• Royco Cup-a-Soup

      You’d be surprised what gas mixtures a healthy human can tolerably breathe if there’s at least 15% oxygen and nothing explicitly toxic. Our atmosphere is 70% nitrogen – diatomic nitrogen, which is totally inert and could be replaced with pretty much anything else that won’t react with human tissues. Early in the Space Race people experimented with replacing nitrogen with helium, but helium is pretty scarce and makes it impossible to take astronauts seriously.

    • shingworks

      Yeah, humans can breathe different mixes of stuff as long as some baselines are there… it just might not be particularly pleasant.

      • Ben

        The partial pressure of oxygen is what counts, which is 18-21%. The rest can be anything inert or non-toxic. The actual pressure can be much lower, a commercial airliner typically cruises with a cabin pressure of 0.75 or 0.8 bar. Humans can survive at 0.5 bar with sufficient oxygen content

      • Jay

        Which now makes me wonder, did he start coughing because he can breathe, or because is smells like a million years of condensed fart?

        • shingworks

          lol… you’re not too far off actually

        • Vert

          Hydrogen sulphide is produced by by most oceans in large quantities, and it’s what makes rotten eggs smell so bad. You can also get methyl mercaptan from the breakdown of algae and other stuff in oceans, and that stuff makes hydrogen sulphide smell like roses by comparison. It’s the odor they add to natural gas so you can smell it… at something like 0.005 ppm. It is pungent stuff, and if Mike is breathing any of it he’s probably wishing he was dead for another reason entirely right now.

    • DukeBG

      I’m pretty sure everybody on this thread already knows this, but too much CO2 in the inhaled air causes mental confusion and falling-asleep state (not sure how it’s called). That causes people to suffocate in fires after smoking in bed, for example (due to hard time waking up and taking measures for survival).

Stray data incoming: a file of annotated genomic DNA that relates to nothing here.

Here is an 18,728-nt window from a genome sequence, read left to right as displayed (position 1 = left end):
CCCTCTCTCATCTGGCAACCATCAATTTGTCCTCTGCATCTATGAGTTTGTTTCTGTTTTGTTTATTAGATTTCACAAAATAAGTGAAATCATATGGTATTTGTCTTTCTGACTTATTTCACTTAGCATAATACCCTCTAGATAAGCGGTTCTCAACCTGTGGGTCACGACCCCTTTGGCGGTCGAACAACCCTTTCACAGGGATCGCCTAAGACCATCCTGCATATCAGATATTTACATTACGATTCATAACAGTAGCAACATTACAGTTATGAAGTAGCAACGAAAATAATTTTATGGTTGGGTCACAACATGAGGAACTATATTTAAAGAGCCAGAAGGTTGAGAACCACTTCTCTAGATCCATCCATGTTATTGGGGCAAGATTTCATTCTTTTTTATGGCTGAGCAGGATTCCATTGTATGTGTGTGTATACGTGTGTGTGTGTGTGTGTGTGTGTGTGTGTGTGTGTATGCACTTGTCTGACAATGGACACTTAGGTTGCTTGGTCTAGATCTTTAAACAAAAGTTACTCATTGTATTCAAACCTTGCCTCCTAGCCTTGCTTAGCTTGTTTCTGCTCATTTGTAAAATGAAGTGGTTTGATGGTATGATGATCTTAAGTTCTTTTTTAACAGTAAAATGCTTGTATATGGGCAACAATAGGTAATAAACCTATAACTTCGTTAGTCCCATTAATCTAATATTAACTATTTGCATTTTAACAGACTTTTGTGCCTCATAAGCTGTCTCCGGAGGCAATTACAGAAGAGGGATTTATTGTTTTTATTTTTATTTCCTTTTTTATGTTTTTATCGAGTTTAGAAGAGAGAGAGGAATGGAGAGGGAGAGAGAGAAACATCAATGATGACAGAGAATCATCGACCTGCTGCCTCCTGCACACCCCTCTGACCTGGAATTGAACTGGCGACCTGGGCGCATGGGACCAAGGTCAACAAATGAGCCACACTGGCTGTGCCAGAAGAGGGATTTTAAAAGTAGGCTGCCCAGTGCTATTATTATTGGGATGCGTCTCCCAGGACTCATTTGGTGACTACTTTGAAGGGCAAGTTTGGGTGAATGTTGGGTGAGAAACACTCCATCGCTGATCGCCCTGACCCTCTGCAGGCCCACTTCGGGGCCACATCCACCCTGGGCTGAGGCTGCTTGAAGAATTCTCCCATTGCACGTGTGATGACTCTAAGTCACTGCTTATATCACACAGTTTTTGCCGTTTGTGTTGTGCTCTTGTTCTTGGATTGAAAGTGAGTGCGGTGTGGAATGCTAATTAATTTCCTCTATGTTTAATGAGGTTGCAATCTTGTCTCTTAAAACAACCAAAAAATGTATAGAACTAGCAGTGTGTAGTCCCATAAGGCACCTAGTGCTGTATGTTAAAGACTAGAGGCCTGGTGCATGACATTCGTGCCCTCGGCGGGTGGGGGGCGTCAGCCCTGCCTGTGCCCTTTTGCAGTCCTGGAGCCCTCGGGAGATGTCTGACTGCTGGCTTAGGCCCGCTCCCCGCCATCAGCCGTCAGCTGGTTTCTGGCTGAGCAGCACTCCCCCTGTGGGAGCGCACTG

• DukeBG

        gah, i meant to write “pretty sure everyone knows this, but i wanted to leave it here for, hm, integrity of discussion of what gasses that people can inhale can be.

        • CrazyLady

          If it helps, I am scientifically illiterate and did not know it. :|

      • StClair

        I think the word you’re looking for is “drowsiness”, by the way.

      • Royco Cup-a-Soup

        Pretty sure that’s not CO2, just CO – Carbon Monoxide. That’s why people are required to have monoxide detectors. I could be wrong though.

  • Jones

    Well…things have gotten a bit more interesting, that being on a biological level. haha!

    Anyway so there appears to be a pocket of breathable air provided by some plant…fungi, bacteria, protists, or animal. 8D

  • roxy

    Quick question: what would the mental and physical effects of quick depressurization be like? seems like Mike might not be doing too well, judging from the extremely blood-shot eyes.

  • StClair

    really hoping that the “KRASSH” (instead of a “KLONK” or the like) doesn’t mean he’s just broken his faceplate, which will make getting out of there (by diving) a bit of a problem even if he manages to re-seat his PLSS.

    • Ben

      That isn’t shown, so by Occam’s Razor, it isn’t broken until it’s SHOWN to be broken..

  • EJ

    WOW, This is top-notch quality! Already on my favorites!
    How often do you usually update?

    • shingworks

      Thanks! Currently 1-2x a week, definitely Mondays, and variably on Fridays. Permanent update increase is mostly dependent on Patreon funding at the moment.

      If you enjoy this comic you can also check out my other one, The Meek, which updates the same amount per week and has a larger archive for binging :)

  • Infinity1201

    •~• so beautiful~

  • Tindi

    *reads entire comic*

    *reads serious and mature discussion of same*

    All I have to contribute right now is: Dammit, I’m caught up. I’ll try to be more cogent another time, but this is an amazing story! I enjoyed my quick archive binge immensely. :)

    • shingworks

      I’m glad XD well come back often, we get updates weekly.

  • zen

    I’m such a latecomer but this is fantastic work!